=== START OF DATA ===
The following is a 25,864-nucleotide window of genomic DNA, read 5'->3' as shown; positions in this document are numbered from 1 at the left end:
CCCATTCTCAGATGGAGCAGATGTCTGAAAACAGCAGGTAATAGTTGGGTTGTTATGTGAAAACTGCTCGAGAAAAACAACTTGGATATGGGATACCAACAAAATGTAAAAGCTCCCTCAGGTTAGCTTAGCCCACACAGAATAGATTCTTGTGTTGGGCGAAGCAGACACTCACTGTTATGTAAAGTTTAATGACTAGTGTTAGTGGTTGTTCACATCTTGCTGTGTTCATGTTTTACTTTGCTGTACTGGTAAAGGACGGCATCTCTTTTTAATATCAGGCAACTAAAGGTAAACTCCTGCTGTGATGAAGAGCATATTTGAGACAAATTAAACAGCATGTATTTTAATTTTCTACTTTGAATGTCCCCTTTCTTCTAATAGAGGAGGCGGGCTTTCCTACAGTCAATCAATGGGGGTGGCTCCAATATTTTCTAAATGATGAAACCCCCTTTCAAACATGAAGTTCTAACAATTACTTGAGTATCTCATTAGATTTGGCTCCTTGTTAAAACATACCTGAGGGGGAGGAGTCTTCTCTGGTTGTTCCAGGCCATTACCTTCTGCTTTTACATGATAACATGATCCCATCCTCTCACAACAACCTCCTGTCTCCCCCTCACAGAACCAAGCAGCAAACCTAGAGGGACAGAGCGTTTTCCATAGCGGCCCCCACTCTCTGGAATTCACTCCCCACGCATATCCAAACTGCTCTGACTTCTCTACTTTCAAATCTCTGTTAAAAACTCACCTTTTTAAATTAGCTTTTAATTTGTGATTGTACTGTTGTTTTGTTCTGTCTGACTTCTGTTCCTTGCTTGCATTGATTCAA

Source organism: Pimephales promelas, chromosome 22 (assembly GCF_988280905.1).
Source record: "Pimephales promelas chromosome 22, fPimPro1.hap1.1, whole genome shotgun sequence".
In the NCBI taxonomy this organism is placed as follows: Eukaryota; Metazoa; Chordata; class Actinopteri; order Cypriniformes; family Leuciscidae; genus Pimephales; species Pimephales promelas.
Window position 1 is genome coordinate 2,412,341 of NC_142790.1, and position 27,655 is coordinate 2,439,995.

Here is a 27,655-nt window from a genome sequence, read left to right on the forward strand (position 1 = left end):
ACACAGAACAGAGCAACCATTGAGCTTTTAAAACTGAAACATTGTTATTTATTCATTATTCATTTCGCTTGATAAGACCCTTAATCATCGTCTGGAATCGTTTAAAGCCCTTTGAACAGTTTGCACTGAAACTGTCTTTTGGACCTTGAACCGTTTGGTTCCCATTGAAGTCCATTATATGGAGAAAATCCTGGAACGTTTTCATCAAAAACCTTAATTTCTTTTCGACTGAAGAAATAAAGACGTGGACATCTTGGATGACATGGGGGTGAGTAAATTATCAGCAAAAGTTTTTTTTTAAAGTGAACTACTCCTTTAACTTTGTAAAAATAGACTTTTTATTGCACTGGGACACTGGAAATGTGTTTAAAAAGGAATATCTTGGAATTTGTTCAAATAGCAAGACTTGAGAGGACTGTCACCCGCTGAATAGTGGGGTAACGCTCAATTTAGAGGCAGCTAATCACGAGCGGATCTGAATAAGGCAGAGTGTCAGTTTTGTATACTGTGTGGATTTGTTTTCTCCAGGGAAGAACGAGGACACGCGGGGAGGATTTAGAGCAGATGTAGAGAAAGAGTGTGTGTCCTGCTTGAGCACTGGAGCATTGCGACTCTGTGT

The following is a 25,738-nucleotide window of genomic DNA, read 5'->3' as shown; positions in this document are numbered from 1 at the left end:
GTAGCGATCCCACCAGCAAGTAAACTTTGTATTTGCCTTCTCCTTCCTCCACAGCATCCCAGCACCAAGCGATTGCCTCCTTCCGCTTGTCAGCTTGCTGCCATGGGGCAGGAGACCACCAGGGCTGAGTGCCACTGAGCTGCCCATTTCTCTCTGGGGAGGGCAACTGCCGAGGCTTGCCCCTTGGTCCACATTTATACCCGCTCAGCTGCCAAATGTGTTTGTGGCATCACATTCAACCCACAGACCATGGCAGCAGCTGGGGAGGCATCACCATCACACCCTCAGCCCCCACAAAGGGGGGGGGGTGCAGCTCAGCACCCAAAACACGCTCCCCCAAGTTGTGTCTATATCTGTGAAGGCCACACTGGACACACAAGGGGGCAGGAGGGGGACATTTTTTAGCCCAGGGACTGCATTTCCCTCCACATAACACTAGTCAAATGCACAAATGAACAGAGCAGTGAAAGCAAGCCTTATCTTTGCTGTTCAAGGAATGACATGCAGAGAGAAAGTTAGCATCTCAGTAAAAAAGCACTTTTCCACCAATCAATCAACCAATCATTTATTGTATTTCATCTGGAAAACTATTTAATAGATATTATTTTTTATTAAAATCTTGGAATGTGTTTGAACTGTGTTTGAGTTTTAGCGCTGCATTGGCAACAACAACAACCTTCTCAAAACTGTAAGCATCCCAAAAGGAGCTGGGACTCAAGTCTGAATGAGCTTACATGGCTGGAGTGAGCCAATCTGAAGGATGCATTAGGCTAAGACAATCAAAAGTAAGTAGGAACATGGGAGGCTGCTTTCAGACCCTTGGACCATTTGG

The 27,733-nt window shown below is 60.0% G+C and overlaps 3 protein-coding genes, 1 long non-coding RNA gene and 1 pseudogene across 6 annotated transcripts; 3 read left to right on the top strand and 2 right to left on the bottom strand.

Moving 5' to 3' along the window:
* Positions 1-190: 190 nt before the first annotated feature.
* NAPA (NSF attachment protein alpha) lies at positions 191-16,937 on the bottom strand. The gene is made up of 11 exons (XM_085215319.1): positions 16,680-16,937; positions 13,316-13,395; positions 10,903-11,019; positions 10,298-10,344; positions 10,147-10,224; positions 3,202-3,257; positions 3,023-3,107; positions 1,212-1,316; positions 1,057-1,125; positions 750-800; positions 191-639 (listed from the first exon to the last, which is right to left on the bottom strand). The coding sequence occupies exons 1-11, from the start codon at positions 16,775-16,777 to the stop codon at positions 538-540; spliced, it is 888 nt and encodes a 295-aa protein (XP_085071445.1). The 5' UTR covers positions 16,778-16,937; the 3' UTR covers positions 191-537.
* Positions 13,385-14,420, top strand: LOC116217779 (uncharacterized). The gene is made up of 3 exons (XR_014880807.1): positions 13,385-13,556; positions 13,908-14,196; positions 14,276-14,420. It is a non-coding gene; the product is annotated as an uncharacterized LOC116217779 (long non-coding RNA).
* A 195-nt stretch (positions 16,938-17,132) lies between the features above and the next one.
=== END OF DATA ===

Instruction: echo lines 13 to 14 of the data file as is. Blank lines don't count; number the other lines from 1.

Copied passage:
* Positions 1-190: 190 nt before the first annotated feature.
* NAPA (NSF attachment protein alpha) lies at positions 191-16,937 on the bottom strand. The gene is made up of 11 exons (XM_085215319.1): positions 16,680-16,937; positions 13,316-13,395; positions 10,903-11,019; positions 10,298-10,344; positions 10,147-10,224; positions 3,202-3,257; positions 3,023-3,107; positions 1,212-1,316; positions 1,057-1,125; positions 750-800; positions 191-639 (listed from the first exon to the last, which is right to left on the bottom strand). The coding sequence occupies exons 1-11, from the start codon at positions 16,775-16,777 to the stop codon at positions 538-540; spliced, it is 888 nt and encodes a 295-aa protein (XP_085071445.1). The 5' UTR covers positions 16,778-16,937; the 3' UTR covers positions 191-537.